Everything you need to know about retro gaming


Keeping up with the rapid advancements of the 21st century can be exhausting at times, but luckily for us, nostalgia is our childhood friend that will always have our back. So let’s pull up our ankle socks as we press play on our journey through retro gaming.

Tutorial: An introduction

Imagine a time not so long ago; before the rise of 3D, high definition screens, and virtual reality headsets. There was a golden era in our gaming history where a handful of bits ruled the world. Now, these games may be referred to as old school, retro, and classic – especially since many of their operating systems are obsolete or outdated.

Because of this, we have one of three champions to choose from before we move forward:

The first is vintage retrogaming, where we play classic games on the original hardware. The second one is retro Gaming emulation, where we use more modern operating systems to simulate the classic game. The last is ported retrogaming, where we play classic games on modern hardware through the use of a port.

Everything you need to know about retro gaming

Once the champion has been chosen, scroll down to continue.

Round one: Arcades

Arcades can be seen as the cradle of gaming kind, birthing some of the most influential games that still grace our modern malls today. From the mechanical wonders of the pinball machine to the eight-bit legends of ‘Pac-man’, ‘Donkey Kong’, ‘Galaga’, and ‘Pong’. Names like Namco, Atari, Sega, Nintendo, and SNK to name a few had high scores in the arcade industry.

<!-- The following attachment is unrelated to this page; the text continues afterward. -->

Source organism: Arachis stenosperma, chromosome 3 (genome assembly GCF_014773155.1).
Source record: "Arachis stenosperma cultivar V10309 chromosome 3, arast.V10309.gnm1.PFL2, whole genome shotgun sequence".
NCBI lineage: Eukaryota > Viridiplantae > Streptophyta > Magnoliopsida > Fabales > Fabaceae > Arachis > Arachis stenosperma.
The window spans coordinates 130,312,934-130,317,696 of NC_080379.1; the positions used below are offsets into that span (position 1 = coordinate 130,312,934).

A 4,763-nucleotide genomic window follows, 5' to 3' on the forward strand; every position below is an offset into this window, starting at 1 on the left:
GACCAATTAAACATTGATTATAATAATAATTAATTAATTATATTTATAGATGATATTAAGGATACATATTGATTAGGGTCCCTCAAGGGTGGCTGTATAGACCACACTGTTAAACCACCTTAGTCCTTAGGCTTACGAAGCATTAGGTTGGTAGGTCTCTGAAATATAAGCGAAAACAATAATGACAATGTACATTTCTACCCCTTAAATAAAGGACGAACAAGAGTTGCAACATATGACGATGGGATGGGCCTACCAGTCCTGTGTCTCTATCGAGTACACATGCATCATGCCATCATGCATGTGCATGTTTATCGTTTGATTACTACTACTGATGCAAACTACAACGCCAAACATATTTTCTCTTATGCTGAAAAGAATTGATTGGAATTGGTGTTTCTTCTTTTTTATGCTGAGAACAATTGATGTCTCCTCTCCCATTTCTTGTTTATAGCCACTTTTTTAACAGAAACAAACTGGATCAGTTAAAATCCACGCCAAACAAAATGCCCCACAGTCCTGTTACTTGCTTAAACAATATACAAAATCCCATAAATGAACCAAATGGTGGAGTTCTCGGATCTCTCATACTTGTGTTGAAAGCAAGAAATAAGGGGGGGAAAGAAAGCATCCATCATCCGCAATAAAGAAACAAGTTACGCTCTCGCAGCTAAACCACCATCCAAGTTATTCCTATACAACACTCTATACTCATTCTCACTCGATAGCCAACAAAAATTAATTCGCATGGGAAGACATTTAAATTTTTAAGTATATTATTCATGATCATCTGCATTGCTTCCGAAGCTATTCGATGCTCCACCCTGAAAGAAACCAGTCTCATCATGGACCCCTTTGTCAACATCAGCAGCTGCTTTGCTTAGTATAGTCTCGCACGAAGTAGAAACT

Round two: Handhelds

The release of the Nintendo Gameboy was the game-changer that welcomed in a new wave of handheld popularity in the ‘90s. Other high selling handhelds included the Atari Lynx, Sega Nomad, Neo-Geo Pocket Color, and the Game Boy Color. This is where 16-bit games like Tetris, ‘Super Mario Land’, ‘Pokémon’, ‘Samurai Showdown’, and ‘Crash Bandicoot’ reigned supreme.

Everything you need to know about retro gaming

Round three: Computers and consoles

Home gaming started to evolve from the ‘70s with personal computers and consoles. As a result of Intel’s microprocessors, PC games like ‘Quake’ and ‘Doom’, as well as game cartridges like ‘Space Invader’, ‘The Legend of Zelda’, ‘Pitfall’, and updated old favorites like ‘Super Mario’ became household names. Atari, Sega, and Nintendo remained all-stars as retro console gaming brands.

K.O: Where has retro gaming ended up?

Gamers that play the aforementioned retro games are few and far between in comparison to the current market, forming a niche group within the gaming community. But as emulation technology becomes increasingly accessible, more gamers may find themselves preserving the art of enjoying these innovative and simplistic types of games. However, this is only just the tip of the retro gaming iceberg. As modern games continue to evolve at such a rapid rate, the scope of retro games will grow larger and larger.

Handhelds are still going strong today and don’t seem to be making a switch anytime soon. This means that there are some more recent retro gaming handheld options available, such as the Nintendo DS and PSP. The same goes for computers and consoles, with retro players often seeking emulated online offerings.

To play a game is to indulge in a little escapism and many may feel that retro gaming speaks to a more authentic sense of escape. We are not only lost in a 2D game, but in another era altogether.